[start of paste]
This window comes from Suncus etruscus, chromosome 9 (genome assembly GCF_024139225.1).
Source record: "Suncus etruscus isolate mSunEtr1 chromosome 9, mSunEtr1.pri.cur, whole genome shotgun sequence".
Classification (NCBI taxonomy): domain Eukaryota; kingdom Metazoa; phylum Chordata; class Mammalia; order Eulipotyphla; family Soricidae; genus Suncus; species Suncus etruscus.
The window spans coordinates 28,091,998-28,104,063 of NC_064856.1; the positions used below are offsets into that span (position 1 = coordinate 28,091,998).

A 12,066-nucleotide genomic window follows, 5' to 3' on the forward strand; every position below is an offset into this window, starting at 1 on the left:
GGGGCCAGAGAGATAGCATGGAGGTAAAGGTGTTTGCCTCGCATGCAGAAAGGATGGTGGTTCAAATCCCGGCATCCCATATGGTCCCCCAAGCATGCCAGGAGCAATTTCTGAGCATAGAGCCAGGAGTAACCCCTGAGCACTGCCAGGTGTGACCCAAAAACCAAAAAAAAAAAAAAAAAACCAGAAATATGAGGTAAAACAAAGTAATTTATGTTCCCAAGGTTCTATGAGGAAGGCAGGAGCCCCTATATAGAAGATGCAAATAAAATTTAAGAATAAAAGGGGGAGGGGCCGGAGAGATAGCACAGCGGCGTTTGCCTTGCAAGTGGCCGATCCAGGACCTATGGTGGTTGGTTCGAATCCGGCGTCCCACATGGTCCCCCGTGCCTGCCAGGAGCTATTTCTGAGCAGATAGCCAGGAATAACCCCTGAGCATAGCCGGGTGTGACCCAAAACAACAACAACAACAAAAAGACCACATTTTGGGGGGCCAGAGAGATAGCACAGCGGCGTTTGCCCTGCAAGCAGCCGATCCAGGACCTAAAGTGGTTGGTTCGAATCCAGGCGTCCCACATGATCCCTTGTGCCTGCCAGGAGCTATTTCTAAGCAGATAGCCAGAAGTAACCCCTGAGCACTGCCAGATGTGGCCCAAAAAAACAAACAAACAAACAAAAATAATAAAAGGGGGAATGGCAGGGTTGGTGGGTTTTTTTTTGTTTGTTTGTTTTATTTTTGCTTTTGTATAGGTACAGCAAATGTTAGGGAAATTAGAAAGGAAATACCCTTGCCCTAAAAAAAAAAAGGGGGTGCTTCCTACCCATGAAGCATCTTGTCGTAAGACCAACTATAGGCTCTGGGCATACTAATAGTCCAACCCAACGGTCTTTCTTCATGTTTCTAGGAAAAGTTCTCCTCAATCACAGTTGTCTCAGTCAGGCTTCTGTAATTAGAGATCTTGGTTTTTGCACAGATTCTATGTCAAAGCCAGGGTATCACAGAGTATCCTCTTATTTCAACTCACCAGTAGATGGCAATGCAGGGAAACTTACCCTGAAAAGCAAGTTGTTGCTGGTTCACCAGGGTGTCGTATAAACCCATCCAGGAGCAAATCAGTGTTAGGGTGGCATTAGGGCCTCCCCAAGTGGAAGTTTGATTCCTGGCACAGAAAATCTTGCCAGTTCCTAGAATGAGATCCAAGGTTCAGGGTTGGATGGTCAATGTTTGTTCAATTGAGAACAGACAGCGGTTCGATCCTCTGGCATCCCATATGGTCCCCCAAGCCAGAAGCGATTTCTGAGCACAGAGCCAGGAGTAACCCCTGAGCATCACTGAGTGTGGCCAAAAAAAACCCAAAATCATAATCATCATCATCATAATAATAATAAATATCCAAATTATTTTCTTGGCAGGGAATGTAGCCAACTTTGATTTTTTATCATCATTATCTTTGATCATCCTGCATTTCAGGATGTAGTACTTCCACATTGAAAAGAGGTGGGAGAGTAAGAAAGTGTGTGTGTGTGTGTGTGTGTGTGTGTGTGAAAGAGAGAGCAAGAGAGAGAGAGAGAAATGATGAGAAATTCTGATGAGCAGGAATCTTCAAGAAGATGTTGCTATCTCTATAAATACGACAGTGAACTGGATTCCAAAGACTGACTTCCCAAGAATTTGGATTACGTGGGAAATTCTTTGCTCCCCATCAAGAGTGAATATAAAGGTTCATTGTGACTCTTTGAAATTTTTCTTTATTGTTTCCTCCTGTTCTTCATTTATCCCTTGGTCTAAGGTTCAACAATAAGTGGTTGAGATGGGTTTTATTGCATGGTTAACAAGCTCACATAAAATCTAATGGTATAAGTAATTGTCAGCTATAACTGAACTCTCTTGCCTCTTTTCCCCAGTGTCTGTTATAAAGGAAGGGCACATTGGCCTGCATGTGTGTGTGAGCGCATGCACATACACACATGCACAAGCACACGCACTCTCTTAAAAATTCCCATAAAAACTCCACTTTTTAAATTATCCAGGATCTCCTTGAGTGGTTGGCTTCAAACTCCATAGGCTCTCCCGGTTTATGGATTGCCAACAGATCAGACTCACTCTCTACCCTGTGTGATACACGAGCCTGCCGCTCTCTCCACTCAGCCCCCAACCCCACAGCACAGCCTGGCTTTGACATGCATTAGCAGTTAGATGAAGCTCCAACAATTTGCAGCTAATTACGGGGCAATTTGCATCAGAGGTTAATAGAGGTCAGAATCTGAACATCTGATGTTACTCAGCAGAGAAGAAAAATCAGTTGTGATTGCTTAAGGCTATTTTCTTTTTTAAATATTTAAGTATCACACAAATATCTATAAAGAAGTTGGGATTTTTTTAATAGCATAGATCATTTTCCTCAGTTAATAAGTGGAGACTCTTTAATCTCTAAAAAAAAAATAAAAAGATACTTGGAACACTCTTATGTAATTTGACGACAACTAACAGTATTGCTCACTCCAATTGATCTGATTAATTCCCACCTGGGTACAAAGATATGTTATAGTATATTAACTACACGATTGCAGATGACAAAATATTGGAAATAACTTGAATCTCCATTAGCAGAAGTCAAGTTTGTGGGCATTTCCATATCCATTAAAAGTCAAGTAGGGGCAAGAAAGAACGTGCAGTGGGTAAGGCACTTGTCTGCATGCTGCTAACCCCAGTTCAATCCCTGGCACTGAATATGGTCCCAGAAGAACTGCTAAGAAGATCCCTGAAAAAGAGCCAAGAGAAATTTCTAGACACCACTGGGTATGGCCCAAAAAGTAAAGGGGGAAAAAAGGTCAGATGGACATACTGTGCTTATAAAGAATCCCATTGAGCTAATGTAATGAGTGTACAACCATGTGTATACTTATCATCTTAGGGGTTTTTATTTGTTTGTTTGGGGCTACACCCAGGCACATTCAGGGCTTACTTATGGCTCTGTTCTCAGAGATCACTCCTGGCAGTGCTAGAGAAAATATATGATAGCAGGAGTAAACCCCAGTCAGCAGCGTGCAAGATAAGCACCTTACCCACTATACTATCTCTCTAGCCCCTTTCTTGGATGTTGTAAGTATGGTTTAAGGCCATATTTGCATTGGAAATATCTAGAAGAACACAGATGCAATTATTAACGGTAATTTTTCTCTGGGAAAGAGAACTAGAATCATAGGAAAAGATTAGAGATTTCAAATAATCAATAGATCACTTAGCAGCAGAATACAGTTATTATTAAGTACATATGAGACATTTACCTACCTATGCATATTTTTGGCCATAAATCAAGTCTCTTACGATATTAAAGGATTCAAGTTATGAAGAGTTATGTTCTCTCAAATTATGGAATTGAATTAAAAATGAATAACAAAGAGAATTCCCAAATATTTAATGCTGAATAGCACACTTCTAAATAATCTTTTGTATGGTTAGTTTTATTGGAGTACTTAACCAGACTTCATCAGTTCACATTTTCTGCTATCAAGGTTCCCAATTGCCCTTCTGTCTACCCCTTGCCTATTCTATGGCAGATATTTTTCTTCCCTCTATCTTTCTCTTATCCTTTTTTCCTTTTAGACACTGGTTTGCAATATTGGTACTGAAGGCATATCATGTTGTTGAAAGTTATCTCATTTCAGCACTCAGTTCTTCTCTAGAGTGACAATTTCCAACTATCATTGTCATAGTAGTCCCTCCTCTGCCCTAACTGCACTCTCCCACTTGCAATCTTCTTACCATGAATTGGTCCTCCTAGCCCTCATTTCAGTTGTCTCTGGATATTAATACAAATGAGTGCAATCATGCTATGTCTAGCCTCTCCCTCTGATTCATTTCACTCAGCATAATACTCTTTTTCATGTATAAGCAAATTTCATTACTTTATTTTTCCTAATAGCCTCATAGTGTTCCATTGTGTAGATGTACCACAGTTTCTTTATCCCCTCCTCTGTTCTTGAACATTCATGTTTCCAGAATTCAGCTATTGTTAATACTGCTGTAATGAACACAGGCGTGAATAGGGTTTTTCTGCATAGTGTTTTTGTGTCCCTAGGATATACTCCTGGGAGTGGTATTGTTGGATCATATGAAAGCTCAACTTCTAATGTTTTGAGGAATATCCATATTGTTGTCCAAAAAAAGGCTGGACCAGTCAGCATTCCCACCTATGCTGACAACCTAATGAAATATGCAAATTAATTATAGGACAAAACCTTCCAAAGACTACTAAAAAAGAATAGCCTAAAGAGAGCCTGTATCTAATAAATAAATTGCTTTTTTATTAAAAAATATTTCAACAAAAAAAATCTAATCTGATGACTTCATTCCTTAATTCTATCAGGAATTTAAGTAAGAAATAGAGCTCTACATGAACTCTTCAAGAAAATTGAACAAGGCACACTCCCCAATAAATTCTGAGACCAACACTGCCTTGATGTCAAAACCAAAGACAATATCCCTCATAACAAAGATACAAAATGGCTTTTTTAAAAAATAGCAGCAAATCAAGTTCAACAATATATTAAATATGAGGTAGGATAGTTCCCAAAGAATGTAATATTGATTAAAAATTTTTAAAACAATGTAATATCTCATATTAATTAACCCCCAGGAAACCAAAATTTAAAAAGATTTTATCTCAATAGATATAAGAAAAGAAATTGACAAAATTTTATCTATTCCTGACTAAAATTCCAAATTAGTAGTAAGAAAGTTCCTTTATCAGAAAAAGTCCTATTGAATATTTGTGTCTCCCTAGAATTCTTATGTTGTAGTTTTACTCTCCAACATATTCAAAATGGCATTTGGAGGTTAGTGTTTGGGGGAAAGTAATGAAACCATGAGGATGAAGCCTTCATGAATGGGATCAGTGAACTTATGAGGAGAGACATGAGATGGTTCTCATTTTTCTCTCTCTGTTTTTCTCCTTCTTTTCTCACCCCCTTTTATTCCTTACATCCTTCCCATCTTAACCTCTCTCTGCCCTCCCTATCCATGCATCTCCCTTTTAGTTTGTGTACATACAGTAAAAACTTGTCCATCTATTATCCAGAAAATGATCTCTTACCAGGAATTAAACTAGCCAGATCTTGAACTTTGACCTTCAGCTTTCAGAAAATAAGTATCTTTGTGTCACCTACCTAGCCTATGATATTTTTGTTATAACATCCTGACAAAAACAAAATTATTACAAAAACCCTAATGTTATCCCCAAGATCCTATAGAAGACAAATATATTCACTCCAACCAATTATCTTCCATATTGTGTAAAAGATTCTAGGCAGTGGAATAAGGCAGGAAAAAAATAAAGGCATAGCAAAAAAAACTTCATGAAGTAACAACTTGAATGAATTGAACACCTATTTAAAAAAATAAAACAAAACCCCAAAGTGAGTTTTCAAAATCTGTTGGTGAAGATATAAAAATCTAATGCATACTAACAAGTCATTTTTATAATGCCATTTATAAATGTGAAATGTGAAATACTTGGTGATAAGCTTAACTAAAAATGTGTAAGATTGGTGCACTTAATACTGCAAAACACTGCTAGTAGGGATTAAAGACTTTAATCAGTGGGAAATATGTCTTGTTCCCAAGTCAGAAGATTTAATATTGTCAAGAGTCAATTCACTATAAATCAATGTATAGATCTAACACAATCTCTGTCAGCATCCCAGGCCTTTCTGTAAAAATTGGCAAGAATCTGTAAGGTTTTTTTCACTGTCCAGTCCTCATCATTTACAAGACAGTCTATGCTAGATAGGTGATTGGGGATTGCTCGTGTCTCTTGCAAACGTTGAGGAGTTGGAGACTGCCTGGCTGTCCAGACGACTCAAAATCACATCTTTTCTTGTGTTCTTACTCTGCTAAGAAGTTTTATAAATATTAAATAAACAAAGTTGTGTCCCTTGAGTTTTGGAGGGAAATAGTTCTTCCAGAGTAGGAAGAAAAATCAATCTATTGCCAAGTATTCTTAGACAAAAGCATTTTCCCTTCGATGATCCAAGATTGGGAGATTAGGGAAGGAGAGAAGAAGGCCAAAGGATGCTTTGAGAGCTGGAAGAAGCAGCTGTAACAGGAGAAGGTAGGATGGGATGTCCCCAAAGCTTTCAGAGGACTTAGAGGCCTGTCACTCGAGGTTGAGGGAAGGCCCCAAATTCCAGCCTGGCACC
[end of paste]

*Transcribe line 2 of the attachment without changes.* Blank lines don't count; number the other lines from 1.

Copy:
Source record: "Suncus etruscus isolate mSunEtr1 chromosome 9, mSunEtr1.pri.cur, whole genome shotgun sequence".